Paranoia Agent – Episode 10

Dear lord did Paranoia Agent ever rally back. After tossing off what was easily its weakest episode so far, Paranoia Agent apparently decided it was time to throw out a trump card, and so tossed off an episode that skewered the fuck out of anime production while simultaneously working as a self-contained/beautifully composed horror story and also indulging in some lovely new visual tricks besides. This was an episode I’d heard of – given the current existence of Shirobako, it was probably impossible for someone as weirdly embedded in the western anime subculture as me to avoid having heard of “the Paranoia Agent anime episode.” But even for all the unfortunate baggage I’d carried to this episode courtesy of smug old-school fans shitting on Shirobako (which is a goddamn masterpiece, and will easily outlive the scorn of naysayers), I was pretty blindsided by this episode’s unimpeachable quality. Great visuals, fantastic use of classic Kon-isms, and a biting, passionate take on the anime industry. Couple that with a larger frame that actually fits well into Paranoia Agent’s structure, and you’ve got an episode that easily earned its sterling reputation. Paranoia Agent does not fuck around.

You can check out my full review over at ANN (and I go kinda deep on this one, getting pretty specific in my praising of its various aesthetics tricks), or run down my episode notes below!

Paranoia Agent

A completely new, almost crayon-styled children’s cartoon aesthetic. A boy with a bat walking, and then the mascot appears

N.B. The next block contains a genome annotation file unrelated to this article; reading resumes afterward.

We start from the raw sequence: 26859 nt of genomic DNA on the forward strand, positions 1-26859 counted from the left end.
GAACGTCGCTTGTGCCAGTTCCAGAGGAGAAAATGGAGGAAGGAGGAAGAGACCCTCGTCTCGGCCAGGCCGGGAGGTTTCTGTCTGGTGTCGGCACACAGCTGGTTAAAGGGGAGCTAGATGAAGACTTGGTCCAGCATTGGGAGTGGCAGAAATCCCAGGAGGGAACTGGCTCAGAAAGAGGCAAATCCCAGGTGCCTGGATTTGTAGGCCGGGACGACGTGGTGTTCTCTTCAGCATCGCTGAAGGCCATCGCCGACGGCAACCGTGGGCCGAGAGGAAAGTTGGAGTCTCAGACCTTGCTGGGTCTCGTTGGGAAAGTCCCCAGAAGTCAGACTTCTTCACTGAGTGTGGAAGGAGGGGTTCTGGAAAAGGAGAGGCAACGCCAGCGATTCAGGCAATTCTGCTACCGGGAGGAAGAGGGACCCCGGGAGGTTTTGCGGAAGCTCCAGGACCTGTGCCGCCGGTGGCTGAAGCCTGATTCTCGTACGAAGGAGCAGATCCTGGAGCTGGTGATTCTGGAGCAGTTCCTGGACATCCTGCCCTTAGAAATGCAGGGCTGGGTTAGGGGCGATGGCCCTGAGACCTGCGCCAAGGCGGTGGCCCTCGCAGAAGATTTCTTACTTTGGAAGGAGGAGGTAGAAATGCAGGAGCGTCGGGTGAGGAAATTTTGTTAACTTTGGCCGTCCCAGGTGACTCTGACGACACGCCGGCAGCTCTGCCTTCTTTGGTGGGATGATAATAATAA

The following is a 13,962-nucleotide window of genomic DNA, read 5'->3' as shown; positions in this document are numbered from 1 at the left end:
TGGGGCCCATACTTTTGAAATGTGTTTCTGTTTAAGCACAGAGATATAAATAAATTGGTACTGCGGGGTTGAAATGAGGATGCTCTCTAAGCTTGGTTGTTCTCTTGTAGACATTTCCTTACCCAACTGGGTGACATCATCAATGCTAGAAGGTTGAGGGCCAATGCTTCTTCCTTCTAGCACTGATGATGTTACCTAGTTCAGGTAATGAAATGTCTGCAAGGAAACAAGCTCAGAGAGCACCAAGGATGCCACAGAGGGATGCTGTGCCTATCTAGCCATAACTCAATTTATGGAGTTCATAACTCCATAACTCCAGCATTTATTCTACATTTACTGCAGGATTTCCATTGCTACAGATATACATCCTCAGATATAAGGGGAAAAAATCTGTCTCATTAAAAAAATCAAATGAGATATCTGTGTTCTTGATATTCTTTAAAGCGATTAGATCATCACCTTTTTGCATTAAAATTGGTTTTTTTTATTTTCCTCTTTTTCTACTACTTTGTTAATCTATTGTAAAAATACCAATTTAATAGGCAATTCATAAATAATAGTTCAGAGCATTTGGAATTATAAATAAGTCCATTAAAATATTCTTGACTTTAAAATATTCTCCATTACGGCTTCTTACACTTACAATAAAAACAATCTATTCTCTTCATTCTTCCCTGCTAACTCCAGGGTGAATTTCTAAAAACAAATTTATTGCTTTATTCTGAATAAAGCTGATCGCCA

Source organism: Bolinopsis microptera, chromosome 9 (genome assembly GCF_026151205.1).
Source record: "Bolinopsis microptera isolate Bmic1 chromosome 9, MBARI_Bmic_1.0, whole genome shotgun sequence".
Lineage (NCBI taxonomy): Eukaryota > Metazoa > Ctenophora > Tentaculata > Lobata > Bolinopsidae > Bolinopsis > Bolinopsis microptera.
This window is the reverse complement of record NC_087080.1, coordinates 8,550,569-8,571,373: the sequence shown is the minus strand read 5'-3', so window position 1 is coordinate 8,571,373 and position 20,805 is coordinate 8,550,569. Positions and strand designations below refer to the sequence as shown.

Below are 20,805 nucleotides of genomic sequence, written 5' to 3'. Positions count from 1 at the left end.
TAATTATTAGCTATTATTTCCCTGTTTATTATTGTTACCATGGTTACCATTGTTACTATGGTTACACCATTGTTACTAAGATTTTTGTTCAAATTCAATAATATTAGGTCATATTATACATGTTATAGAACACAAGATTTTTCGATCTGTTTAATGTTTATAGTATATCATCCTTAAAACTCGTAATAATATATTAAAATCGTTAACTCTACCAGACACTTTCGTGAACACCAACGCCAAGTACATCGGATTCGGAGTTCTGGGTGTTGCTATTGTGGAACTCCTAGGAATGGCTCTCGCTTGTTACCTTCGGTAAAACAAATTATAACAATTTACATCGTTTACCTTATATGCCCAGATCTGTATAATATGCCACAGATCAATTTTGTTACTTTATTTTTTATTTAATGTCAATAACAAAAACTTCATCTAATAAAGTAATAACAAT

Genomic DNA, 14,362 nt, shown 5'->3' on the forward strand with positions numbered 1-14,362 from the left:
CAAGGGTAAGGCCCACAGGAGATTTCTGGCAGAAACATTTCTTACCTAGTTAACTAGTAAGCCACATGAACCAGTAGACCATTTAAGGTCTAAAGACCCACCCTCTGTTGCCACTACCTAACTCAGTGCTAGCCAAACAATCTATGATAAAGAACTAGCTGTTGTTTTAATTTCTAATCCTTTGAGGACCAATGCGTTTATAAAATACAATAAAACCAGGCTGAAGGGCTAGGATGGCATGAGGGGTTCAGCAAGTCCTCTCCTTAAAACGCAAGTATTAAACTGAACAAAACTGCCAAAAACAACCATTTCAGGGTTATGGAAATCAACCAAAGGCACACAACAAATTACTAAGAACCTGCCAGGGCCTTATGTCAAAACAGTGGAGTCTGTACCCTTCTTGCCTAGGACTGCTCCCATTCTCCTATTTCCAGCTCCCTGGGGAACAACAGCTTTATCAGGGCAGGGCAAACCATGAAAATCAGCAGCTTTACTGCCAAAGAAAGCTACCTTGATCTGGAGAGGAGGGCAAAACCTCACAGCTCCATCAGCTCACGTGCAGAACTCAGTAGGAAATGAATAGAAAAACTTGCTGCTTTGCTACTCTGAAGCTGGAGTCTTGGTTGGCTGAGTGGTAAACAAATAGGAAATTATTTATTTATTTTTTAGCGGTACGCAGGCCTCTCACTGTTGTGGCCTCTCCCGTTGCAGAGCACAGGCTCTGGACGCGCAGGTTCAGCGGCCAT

This art style’s wonderful. Pastels, soft lines, exaggerated horizon lines to make the whole world seem small

He reminisces on missing a pitch, the mascot walks up to him

And the art style switches to uncolored key frames for his reaction shot. Cute

More uncolored key frames scattered throughout, complete with notes on motion

“Take a rest.”

And then it switches to the director storyboards for a moment, and then we’re out in the animation studio

They’re doing the VA sessions for “Mellow Maromi,” a new show based on the mascot

Cute cutaway explanation of what a production manager is, courtesy of Maromi-chan

Apparently the original director ran away, so the production’s behind schedule, so they barely have the materials they need to properly dub to

Kon’s favorite trick – the production manager nods off in the studio, wakes up driving his car

Heavy rains and flood warnings

Nice direction of this car sequence, really grounds us here

Saruta is his name

Again, great use of incidental sound to set the atmosphere – the humming of the car, the regular sweep of the windshield wipers. It lulls us like it lulls Saruta

The writer is hospitalized, paralyzed from the arms down. The whole studio’s grumbling about it

Shirobako this ain’t – the whole studio’s a sagging, depressed-seeming place. Of course it is – this is Kon

And we meet another production manager, Nobunaga Oda. The audio refers to this guy as “desk,” so he’s gotta be the Miyamori-role one

The guy from H&M, the mascot company, comes over with plushies

Oh man, Shounen Bat skating silently along behind him on the highway. Real horror again

More hyper closeups to create uncomfortable spaces

Our viewpoint character is basically Tarou

Another staff member has an accident

Wild animation of Saruta taking out his frustration on old key frames

The rainy car ride is a framing device for the whole episode. Nodding in and out

And he sees Shonen Bat approaching in the rear view. The untrustworthy mirror, another classic horror device